Monday, October 22, 2012
Many people take my Tai Chi classes. Some of them improve significantly from class to class, but others show little improvement. Why, when they all have the same teacher and have learned the same things in class, is there such a difference in their performance? Here are five suggestions that can make a difference in how quickly you improve.
1. Develop an interest in Tai Chi
If you truly love what you are learning, you will put in more time and effort to learn and you will become better. Now you have decided to take a Tai Chi class, spent the money and time, and told all your family and friends about it. Can you make sure to make it worth your time, money and effort? Learn some facts and become knowledgeable about Tai Chi. Learn the benefits, history, and stories which will inspire you to learn better. Participate in more activities with your Tai Chi classmates and teacher. Feel positive and confident that you will learn well.
2. Have a goal with a detailed plan
I know your goal is to learn Tai Chi, but that’s a general goal. You need to have a specific, detailed plan to reach your goal. For example, you might decide to spend one hour every morning to practice one move, such as Brush Peacock’s Tail. Spend another hour in the evening before bed doing the whole form. Spend another hour after each class to review the day’s practice and be prepared with questions for the teacher at the next class.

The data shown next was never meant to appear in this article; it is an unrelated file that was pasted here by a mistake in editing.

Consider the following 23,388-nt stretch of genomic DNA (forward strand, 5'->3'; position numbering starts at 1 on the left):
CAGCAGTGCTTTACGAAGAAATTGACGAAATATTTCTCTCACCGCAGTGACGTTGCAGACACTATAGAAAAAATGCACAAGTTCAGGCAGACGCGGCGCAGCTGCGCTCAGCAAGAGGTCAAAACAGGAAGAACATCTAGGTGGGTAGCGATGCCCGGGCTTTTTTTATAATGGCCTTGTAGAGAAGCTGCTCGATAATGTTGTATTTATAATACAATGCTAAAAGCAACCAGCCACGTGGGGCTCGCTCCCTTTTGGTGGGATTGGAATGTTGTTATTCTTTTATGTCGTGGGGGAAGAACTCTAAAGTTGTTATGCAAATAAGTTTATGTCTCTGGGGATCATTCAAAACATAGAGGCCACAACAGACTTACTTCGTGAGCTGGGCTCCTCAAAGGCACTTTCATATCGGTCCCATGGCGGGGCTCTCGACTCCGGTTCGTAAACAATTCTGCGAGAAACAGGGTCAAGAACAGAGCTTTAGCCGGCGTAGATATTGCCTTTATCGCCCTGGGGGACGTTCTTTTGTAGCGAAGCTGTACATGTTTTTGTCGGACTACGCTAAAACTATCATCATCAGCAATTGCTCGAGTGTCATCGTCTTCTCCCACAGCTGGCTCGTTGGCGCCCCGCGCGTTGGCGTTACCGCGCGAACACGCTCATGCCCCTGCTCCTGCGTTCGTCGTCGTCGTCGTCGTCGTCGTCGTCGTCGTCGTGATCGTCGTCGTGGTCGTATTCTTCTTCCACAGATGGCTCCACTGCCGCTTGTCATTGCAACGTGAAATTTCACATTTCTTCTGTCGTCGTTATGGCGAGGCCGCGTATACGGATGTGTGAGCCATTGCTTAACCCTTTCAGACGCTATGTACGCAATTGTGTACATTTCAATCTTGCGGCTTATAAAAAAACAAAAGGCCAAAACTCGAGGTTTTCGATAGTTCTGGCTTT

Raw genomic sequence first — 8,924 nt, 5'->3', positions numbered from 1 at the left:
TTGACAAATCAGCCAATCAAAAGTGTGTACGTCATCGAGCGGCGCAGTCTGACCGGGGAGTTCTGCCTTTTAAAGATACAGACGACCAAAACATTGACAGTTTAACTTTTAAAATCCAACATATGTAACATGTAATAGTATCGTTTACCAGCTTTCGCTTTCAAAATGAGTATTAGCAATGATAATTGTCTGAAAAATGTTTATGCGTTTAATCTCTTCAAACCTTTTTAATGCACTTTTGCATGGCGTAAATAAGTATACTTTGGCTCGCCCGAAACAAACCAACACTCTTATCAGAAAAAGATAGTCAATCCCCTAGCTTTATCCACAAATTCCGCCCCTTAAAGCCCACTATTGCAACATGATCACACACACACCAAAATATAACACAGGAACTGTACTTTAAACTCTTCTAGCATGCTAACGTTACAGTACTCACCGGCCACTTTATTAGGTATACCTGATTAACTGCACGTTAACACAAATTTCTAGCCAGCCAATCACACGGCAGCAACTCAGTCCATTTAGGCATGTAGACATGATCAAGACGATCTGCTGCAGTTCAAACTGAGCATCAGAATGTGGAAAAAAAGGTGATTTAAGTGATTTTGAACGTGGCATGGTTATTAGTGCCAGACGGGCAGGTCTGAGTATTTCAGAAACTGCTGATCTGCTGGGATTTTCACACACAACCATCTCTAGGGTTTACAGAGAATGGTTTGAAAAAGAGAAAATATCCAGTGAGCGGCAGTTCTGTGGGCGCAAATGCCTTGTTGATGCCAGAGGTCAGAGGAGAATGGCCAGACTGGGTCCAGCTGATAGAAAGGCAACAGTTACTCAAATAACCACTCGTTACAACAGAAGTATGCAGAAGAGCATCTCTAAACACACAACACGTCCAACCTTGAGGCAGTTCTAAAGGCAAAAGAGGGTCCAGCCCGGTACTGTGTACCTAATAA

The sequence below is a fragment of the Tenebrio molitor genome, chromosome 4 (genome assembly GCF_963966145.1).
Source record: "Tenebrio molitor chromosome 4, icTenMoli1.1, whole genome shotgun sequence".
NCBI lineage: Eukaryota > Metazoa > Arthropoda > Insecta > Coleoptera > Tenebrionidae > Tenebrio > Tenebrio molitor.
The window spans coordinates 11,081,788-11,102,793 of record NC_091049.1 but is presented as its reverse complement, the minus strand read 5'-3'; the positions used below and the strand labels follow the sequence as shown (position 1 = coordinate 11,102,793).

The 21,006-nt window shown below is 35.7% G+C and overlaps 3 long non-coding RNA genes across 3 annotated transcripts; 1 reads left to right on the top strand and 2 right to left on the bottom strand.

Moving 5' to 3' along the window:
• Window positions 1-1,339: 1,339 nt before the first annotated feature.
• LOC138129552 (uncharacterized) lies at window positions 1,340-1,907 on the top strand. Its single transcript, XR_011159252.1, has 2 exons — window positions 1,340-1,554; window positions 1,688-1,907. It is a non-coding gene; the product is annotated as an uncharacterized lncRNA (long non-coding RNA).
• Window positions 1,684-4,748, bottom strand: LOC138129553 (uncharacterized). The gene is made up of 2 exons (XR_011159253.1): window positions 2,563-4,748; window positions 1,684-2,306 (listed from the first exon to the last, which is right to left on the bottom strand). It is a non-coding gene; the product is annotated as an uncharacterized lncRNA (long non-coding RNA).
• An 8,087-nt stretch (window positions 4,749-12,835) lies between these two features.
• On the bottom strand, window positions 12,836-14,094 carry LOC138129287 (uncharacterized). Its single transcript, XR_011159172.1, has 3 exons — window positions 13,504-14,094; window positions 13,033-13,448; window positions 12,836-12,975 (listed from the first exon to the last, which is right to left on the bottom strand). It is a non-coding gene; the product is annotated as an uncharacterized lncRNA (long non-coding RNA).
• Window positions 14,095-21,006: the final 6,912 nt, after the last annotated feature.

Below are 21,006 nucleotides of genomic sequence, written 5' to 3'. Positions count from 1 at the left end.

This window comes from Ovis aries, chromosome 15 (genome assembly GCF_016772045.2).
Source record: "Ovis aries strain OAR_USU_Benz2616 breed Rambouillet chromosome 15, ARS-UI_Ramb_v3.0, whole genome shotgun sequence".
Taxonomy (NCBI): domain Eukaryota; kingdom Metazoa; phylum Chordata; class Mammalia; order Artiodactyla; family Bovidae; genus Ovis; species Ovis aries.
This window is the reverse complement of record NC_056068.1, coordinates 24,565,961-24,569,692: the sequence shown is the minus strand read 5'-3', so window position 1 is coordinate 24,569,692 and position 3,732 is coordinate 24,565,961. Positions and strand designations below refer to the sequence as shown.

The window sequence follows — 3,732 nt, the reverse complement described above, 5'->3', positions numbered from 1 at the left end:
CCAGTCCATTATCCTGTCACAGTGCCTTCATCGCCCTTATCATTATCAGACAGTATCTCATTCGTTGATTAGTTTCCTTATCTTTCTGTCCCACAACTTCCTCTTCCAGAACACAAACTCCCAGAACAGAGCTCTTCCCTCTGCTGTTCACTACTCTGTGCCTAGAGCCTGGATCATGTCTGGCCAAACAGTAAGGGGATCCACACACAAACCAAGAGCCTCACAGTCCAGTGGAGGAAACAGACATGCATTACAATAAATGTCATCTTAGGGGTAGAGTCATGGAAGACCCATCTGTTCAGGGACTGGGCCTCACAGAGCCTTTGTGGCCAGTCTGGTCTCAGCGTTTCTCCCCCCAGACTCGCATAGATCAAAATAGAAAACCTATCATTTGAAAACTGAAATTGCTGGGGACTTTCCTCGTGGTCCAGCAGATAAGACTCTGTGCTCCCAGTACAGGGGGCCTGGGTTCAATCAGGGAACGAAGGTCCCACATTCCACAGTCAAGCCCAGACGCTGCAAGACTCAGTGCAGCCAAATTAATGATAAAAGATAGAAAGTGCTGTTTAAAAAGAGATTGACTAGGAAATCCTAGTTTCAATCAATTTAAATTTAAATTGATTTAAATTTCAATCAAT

3. Don’t hesitate to ask questions and ask for help
When your teacher asks if you have questions regarding the move he or she just demonstrated, be sure to ask if you do have any. It’s your opportunity to get things cleared up and make sure you understand what you are doing. Be proactive and ask for help and correction when needed. Don’t wait for the teacher to tell you to do everything or for your classmates to redirect the focus if you’re in a large class.
4. Bring the principle to practice
Don’t just practice the movements. Think about the principles your teacher has taught you and bring them into practice. For example, I always ask students to pay attention to four basic principles while doing each movement: stay vertical, keep it round, stay relaxed, and be flexible. Are you following all four of these basic principles when you’re doing your Tai Chi movements?
5. Practice a lot both in and outside of class
Can you swim far if you only swim during a swim class? Can you play your guitar well if you only play in class once a week? Practicing in class is not enough; you also need to practice at home as well. Students who do well are not only practicing a lot at home but are also asking a lot of questions and practicing a lot in class. When the teacher stops to correct other students’ forms, some students also stop and just watch. These are also the students who don’t practice at home. The students who really improve are those who keep moving or who watch and move at the same time. Remember, your goal is to learn the form, not socialize in class.
Do you have any ideas to improve your Tai Chi? Please feel free to give any comments and suggestions to help our students and fans.
Copyright Huan's Tai Chi 2012